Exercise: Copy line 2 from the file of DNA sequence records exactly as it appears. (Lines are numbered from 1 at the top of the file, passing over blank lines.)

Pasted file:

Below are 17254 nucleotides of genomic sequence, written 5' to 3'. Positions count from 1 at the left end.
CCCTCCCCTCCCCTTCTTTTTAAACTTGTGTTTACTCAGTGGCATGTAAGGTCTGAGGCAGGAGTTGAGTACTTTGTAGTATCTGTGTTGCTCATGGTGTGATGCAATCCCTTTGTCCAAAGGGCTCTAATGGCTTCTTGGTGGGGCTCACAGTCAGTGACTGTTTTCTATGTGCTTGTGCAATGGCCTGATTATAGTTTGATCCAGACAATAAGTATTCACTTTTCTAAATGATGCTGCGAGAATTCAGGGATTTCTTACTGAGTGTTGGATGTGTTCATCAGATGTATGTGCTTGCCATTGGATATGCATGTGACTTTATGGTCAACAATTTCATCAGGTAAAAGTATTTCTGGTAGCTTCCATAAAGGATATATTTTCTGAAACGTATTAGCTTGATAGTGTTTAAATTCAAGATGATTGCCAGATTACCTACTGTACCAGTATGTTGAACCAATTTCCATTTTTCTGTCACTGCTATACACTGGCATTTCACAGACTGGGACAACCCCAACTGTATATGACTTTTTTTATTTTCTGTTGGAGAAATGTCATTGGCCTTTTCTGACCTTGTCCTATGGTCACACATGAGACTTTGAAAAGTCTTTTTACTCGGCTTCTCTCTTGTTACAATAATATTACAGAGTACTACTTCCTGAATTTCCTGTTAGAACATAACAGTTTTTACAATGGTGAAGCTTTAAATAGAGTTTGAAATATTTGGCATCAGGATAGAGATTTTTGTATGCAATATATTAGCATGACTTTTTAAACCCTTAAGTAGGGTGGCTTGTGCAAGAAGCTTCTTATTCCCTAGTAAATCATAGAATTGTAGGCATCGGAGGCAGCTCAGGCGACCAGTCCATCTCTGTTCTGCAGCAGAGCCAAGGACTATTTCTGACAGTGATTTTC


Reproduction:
CCCTCCCCTCCCCTTCTTTTTAAACTTGTGTTTACTCAGTGGCATGTAAGGTCTGAGGCAGGAGTTGAGTACTTTGTAGTATCTGTGTTGCTCATGGTGTGATGCAATCCCTTTGTCCAAAGGGCTCTAATGGCTTCTTGGTGGGGCTCACAGTCAGTGACTGTTTTCTATGTGCTTGTGCAATGGCCTGATTATAGTTTGATCCAGACAATAAGTATTCACTTTTCTAAATGATGCTGCGAGAATTCAGGGATTTCTTACTGAGTGTTGGATGTGTTCATCAGATGTATGTGCTTGCCATTGGATATGCATGTGACTTTATGGTCAACAATTTCATCAGGTAAAAGTATTTCTGGTAGCTTCCATAAAGGATATATTTTCTGAAACGTATTAGCTTGATAGTGTTTAAATTCAAGATGATTGCCAGATTACCTACTGTACCAGTATGTTGAACCAATTTCCATTTTTCTGTCACTGCTATACACTGGCATTTCACAGACTGGGACAACCCCAACTGTATATGACTTTTTTTATTTTCTGTTGGAGAAATGTCATTGGCCTTTTCTGACCTTGTCCTATGGTCACACATGAGACTTTGAAAAGTCTTTTTACTCGGCTTCTCTCTTGTTACAATAATATTACAGAGTACTACTTCCTGAATTTCCTGTTAGAACATAACAGTTTTTACAATGGTGAAGCTTTAAATAGAGTTTGAAATATTTGGCATCAGGATAGAGATTTTTGTATGCAATATATTAGCATGACTTTTTAAACCCTTAAGTAGGGTGGCTTGTGCAAGAAGCTTCTTATTCCCTAGTAAATCATAGAATTGTAGGCATCGGAGGCAGCTCAGGCGACCAGTCCATCTCTGTTCTGCAGCAGAGCCAAGGACTATTTCTGACAGTGATTTTC